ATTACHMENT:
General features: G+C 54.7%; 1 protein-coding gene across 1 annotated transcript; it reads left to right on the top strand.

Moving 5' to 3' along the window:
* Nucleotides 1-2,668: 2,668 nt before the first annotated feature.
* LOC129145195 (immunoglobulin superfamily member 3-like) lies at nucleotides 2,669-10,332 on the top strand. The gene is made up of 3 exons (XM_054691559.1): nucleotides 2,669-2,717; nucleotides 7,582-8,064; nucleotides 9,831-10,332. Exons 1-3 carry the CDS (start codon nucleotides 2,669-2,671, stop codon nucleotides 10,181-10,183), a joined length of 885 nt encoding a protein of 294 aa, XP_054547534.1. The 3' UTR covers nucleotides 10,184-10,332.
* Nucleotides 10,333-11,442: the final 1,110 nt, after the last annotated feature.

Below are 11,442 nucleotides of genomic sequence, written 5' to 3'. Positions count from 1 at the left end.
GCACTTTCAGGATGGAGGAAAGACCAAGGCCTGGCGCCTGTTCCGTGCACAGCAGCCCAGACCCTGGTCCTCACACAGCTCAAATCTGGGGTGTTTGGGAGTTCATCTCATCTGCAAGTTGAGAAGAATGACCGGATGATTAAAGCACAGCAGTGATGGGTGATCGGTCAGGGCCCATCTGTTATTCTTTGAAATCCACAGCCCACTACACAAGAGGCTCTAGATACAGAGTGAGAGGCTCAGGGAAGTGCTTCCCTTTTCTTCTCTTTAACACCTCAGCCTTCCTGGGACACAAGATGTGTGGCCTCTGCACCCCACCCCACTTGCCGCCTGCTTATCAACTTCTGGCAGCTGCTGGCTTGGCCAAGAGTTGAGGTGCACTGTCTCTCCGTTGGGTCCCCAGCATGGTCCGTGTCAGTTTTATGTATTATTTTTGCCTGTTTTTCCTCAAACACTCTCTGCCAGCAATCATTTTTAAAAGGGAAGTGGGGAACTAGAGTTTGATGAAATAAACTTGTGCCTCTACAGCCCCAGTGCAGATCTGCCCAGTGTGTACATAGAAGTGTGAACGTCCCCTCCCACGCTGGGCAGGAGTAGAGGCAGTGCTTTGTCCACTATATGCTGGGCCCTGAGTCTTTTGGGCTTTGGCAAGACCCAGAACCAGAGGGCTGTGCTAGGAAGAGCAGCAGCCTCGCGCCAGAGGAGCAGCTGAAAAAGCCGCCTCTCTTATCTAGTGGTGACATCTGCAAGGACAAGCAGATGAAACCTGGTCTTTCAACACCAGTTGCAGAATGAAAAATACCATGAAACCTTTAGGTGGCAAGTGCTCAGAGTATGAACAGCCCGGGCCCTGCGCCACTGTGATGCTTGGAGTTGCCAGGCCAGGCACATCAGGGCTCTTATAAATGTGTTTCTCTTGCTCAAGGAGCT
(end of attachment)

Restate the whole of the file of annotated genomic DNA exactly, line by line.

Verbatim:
General features: G+C 54.7%; 1 protein-coding gene across 1 annotated transcript; it reads left to right on the top strand.

Moving 5' to 3' along the window:
* Nucleotides 1-2,668: 2,668 nt before the first annotated feature.
* LOC129145195 (immunoglobulin superfamily member 3-like) lies at nucleotides 2,669-10,332 on the top strand. The gene is made up of 3 exons (XM_054691559.1): nucleotides 2,669-2,717; nucleotides 7,582-8,064; nucleotides 9,831-10,332. Exons 1-3 carry the CDS (start codon nucleotides 2,669-2,671, stop codon nucleotides 10,181-10,183), a joined length of 885 nt encoding a protein of 294 aa, XP_054547534.1. The 3' UTR covers nucleotides 10,184-10,332.
* Nucleotides 10,333-11,442: the final 1,110 nt, after the last annotated feature.

Below are 11,442 nucleotides of genomic sequence, written 5' to 3'. Positions count from 1 at the left end.
GCACTTTCAGGATGGAGGAAAGACCAAGGCCTGGCGCCTGTTCCGTGCACAGCAGCCCAGACCCTGGTCCTCACACAGCTCAAATCTGGGGTGTTTGGGAGTTCATCTCATCTGCAAGTTGAGAAGAATGACCGGATGATTAAAGCACAGCAGTGATGGGTGATCGGTCAGGGCCCATCTGTTATTCTTTGAAATCCACAGCCCACTACACAAGAGGCTCTAGATACAGAGTGAGAGGCTCAGGGAAGTGCTTCCCTTTTCTTCTCTTTAACACCTCAGCCTTCCTGGGACACAAGATGTGTGGCCTCTGCACCCCACCCCACTTGCCGCCTGCTTATCAACTTCTGGCAGCTGCTGGCTTGGCCAAGAGTTGAGGTGCACTGTCTCTCCGTTGGGTCCCCAGCATGGTCCGTGTCAGTTTTATGTATTATTTTTGCCTGTTTTTCCTCAAACACTCTCTGCCAGCAATCATTTTTAAAAGGGAAGTGGGGAACTAGAGTTTGATGAAATAAACTTGTGCCTCTACAGCCCCAGTGCAGATCTGCCCAGTGTGTACATAGAAGTGTGAACGTCCCCTCCCACGCTGGGCAGGAGTAGAGGCAGTGCTTTGTCCACTATATGCTGGGCCCTGAGTCTTTTGGGCTTTGGCAAGACCCAGAACCAGAGGGCTGTGCTAGGAAGAGCAGCAGCCTCGCGCCAGAGGAGCAGCTGAAAAAGCCGCCTCTCTTATCTAGTGGTGACATCTGCAAGGACAAGCAGATGAAACCTGGTCTTTCAACACCAGTTGCAGAATGAAAAATACCATGAAACCTTTAGGTGGCAAGTGCTCAGAGTATGAACAGCCCGGGCCCTGCGCCACTGTGATGCTTGGAGTTGCCAGGCCAGGCACATCAGGGCTCTTATAAATGTGTTTCTCTTGCTCAAGGAGCT